This is a good romance, and I'm glad I read it. I found the heroine, Valinda, very appealing, and she definitely fits the title & series title. She's very sweet and tender-hearted, as well as unafraid to fight for what's right. It's a good feminist coming-of-age plot, in my opinion; the story is about Valinda accepting who she is, finding a way to best make her mark on the world, and discovering that love can be real. Valinda's upbringing in New York City was sheltered, with a controlling father, and she traveled to New Orleans in order to teach the newly freed. In New Orleans, Valinda meets many women of color who manage their own lives, which is somewhat new for her. There's a lot of focus in the book on her friendships with her love interest's sister-in-law and mother, which I really enjoyed. Valinda wants to change the world, and with their guidance, she finds a way to do that.Valinda's love interest, Drake, is also a wonderful character. I loved their banter, and I laughed out loud more than once. They seemed perfect for each other and I believed completely in their happy ending. I thought the conflict between them late in the book was a little contrived. Valinda already knew who Drake was, and that he wasn't the kind of man who would try to control her. But I guess her hesitation to really marry him was understandable, given her upbringing.I have read two other books by Beverly Jenkins, [b:Night Hawk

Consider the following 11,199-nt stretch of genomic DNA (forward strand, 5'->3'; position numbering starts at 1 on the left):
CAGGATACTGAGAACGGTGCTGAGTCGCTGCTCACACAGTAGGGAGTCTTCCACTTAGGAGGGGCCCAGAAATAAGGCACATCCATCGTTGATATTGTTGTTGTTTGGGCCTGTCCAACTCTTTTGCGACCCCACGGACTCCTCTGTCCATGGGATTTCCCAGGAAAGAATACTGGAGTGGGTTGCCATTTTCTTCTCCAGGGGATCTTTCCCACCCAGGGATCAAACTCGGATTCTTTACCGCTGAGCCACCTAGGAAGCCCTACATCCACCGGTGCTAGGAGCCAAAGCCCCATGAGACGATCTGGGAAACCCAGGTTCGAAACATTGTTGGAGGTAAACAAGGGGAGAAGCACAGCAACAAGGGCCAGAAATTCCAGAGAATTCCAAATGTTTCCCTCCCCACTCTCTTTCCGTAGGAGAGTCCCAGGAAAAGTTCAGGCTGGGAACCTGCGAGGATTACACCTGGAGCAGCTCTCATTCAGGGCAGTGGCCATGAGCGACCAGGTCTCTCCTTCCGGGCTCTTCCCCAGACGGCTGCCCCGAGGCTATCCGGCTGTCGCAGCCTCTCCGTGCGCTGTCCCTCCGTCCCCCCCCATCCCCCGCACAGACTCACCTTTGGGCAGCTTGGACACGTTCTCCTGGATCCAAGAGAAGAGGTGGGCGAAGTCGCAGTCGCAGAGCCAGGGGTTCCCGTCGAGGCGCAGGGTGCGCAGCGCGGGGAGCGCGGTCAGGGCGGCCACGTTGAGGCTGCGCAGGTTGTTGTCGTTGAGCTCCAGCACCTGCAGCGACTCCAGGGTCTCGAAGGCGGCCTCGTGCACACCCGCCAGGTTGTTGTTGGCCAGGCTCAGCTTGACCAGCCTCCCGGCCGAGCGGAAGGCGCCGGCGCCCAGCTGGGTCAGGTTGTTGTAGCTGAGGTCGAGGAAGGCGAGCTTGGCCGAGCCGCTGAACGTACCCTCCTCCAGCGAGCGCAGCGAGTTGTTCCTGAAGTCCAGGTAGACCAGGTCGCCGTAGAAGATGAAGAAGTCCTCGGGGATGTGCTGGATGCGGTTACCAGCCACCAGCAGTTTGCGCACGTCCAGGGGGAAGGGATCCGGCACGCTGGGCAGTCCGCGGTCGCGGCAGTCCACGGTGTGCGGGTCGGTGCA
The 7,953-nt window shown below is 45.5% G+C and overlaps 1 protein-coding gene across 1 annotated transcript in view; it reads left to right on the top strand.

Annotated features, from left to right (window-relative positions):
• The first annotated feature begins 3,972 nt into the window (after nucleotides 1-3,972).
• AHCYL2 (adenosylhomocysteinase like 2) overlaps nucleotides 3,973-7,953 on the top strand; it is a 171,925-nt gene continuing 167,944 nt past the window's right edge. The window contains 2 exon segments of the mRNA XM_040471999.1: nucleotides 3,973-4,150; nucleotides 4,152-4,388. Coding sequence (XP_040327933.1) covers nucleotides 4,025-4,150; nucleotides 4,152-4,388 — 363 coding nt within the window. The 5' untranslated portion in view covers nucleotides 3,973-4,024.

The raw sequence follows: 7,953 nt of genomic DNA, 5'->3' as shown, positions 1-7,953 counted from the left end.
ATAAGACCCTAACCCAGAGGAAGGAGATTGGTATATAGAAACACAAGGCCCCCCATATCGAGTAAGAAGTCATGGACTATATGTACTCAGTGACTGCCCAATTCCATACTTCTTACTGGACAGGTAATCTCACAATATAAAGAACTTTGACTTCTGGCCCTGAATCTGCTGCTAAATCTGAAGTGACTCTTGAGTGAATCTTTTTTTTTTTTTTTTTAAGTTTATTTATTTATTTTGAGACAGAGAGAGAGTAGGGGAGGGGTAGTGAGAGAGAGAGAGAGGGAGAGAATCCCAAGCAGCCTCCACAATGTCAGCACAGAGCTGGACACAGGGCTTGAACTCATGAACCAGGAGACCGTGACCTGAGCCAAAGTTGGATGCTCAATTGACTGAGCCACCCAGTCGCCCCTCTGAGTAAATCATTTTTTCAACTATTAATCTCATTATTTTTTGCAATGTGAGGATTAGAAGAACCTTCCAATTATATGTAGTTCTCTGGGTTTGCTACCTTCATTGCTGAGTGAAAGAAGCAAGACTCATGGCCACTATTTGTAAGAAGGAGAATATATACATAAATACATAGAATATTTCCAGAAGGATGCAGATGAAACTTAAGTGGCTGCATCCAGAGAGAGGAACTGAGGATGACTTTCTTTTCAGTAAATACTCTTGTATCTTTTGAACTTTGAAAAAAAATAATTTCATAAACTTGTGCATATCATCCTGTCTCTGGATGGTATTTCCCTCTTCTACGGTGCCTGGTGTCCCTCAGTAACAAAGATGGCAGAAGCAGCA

17131631] and [b:Indigo
1360994], and I enjoyed them both. When I read that she had included queer characters in this book, I was curious to check it out. I usually read historical romance with queer main characters, so it was interesting for me to see characters of this type through the lens of hetero main characters instead. I felt the queer couple's story was both realistic and hopeful; they faced challenges, but so did all the other characters. Racism is a major topic in this book. I learned a lot about how difficult it was for the recently freed, as well as free people of color, to live in the South at this time (1867). There was segregated transportation; it was only lightly touched on in the book, but I was curious enough to read more about it, and learned that there were successful protests of the unfair system around this time. Also, Drake has to fight off a mob of white supremacists at the book's climax, which was very scary to read about. The city feels almost lawless, because people of color can't rely on the authorities to protect them. As a result, there is a strong sense of community, and of people of color and their allies working together to protect and uplift each other. Valinda and Drake are both dedicated to that cause, which is another reason their romance felt so believable to me.CW: Valinda is threatened with sexual violence several times in this book, but she is not assaulted.I look forward to finding out if the rest of the books in this new series focus on characters introduced here. I really liked that the book portrayed Drake's former mistress sympathetically, and I'd be especially interested in reading about her adventures in Mexico. But I'll come along no matter where this series goes next. I listened to the audiobook, narrated by Kim Staunton, and her performance was excellent.